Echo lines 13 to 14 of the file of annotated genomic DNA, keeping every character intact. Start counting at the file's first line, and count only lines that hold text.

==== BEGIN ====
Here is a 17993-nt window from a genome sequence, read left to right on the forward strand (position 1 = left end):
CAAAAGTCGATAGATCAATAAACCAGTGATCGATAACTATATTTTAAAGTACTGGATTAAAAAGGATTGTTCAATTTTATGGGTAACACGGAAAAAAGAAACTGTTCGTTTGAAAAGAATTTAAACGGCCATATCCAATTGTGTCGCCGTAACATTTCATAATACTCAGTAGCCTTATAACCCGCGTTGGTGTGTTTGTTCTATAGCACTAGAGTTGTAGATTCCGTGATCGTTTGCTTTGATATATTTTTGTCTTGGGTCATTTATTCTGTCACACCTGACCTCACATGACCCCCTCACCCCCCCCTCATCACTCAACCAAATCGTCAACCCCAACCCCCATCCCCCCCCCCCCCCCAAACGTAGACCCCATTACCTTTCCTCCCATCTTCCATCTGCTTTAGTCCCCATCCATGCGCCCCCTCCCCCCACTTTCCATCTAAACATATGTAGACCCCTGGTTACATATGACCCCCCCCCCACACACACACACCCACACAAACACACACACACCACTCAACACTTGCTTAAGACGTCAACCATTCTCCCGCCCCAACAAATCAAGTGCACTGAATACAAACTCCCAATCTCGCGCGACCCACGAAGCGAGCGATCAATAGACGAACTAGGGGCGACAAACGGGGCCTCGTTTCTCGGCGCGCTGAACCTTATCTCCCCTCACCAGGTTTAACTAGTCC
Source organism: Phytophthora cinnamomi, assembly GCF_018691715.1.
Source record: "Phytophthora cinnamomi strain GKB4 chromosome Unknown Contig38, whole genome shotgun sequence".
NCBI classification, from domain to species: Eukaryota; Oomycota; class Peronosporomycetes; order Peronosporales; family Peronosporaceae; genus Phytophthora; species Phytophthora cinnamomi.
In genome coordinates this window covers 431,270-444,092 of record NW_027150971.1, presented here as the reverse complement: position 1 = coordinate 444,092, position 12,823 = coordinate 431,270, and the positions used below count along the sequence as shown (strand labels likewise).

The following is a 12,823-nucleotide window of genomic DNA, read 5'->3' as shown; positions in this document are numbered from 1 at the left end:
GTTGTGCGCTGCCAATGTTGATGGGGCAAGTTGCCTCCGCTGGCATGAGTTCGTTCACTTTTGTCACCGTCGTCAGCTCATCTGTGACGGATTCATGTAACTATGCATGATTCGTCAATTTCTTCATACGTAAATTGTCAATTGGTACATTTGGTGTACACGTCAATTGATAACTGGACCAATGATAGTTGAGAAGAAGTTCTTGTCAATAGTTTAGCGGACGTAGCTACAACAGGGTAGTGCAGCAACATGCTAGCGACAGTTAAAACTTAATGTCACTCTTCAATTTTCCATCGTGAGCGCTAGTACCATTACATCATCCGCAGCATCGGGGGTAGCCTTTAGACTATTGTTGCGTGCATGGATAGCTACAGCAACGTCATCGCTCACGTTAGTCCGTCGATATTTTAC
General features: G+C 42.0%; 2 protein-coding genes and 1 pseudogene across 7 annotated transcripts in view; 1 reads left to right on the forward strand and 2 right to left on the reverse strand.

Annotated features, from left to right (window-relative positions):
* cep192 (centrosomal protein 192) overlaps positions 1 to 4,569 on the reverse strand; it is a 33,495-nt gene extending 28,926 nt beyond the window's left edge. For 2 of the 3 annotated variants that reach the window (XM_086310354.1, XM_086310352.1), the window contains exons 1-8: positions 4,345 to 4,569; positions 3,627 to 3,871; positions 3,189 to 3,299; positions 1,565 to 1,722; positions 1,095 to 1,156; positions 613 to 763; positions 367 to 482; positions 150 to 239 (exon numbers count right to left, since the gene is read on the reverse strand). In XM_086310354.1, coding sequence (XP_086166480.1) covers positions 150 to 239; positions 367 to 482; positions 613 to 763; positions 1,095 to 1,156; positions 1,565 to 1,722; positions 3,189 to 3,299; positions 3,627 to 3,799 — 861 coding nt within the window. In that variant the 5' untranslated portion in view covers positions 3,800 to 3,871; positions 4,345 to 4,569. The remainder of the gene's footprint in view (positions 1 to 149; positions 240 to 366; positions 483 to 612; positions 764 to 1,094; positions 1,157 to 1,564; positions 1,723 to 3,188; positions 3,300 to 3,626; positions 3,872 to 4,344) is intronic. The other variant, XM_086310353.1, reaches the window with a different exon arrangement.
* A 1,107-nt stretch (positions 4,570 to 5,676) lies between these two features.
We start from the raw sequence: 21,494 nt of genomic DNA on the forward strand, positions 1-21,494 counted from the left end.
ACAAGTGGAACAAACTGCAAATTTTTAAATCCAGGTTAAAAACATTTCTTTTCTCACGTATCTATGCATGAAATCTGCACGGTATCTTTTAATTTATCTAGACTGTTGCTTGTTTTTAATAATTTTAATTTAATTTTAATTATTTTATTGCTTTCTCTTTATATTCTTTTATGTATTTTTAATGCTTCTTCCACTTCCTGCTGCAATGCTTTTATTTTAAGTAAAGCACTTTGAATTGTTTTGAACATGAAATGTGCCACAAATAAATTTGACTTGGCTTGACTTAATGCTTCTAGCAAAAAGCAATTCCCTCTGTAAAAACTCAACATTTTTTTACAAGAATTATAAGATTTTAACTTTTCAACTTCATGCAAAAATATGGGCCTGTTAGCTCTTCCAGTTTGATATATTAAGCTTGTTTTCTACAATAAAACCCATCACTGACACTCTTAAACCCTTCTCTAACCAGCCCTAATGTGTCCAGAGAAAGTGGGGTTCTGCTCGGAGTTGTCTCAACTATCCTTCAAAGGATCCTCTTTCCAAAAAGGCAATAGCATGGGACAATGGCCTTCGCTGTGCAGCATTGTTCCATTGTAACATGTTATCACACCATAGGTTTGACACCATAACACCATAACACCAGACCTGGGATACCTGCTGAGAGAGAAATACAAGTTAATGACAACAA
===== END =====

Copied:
We start from the raw sequence: 21,494 nt of genomic DNA on the forward strand, positions 1-21,494 counted from the left end.
ACAAGTGGAACAAACTGCAAATTTTTAAATCCAGGTTAAAAACATTTCTTTTCTCACGTATCTATGCATGAAATCTGCACGGTATCTTTTAATTTATCTAGACTGTTGCTTGTTTTTAATAATTTTAATTTAATTTTAATTATTTTATTGCTTTCTCTTTATATTCTTTTATGTATTTTTAATGCTTCTTCCACTTCCTGCTGCAATGCTTTTATTTTAAGTAAAGCACTTTGAATTGTTTTGAACATGAAATGTGCCACAAATAAATTTGACTTGGCTTGACTTAATGCTTCTAGCAAAAAGCAATTCCCTCTGTAAAAACTCAACATTTTTTTACAAGAATTATAAGATTTTAACTTTTCAACTTCATGCAAAAATATGGGCCTGTTAGCTCTTCCAGTTTGATATATTAAGCTTGTTTTCTACAATAAAACCCATCACTGACACTCTTAAACCCTTCTCTAACCAGCCCTAATGTGTCCAGAGAAAGTGGGGTTCTGCTCGGAGTTGTCTCAACTATCCTTCAAAGGATCCTCTTTCCAAAAAGGCAATAGCATGGGACAATGGCCTTCGCTGTGCAGCATTGTTCCATTGTAACATGTTATCACACCATAGGTTTGACACCATAACACCATAACACCAGACCTGGGATACCTGCTGAGAGAGAAATACAAGTTAATGACAACAA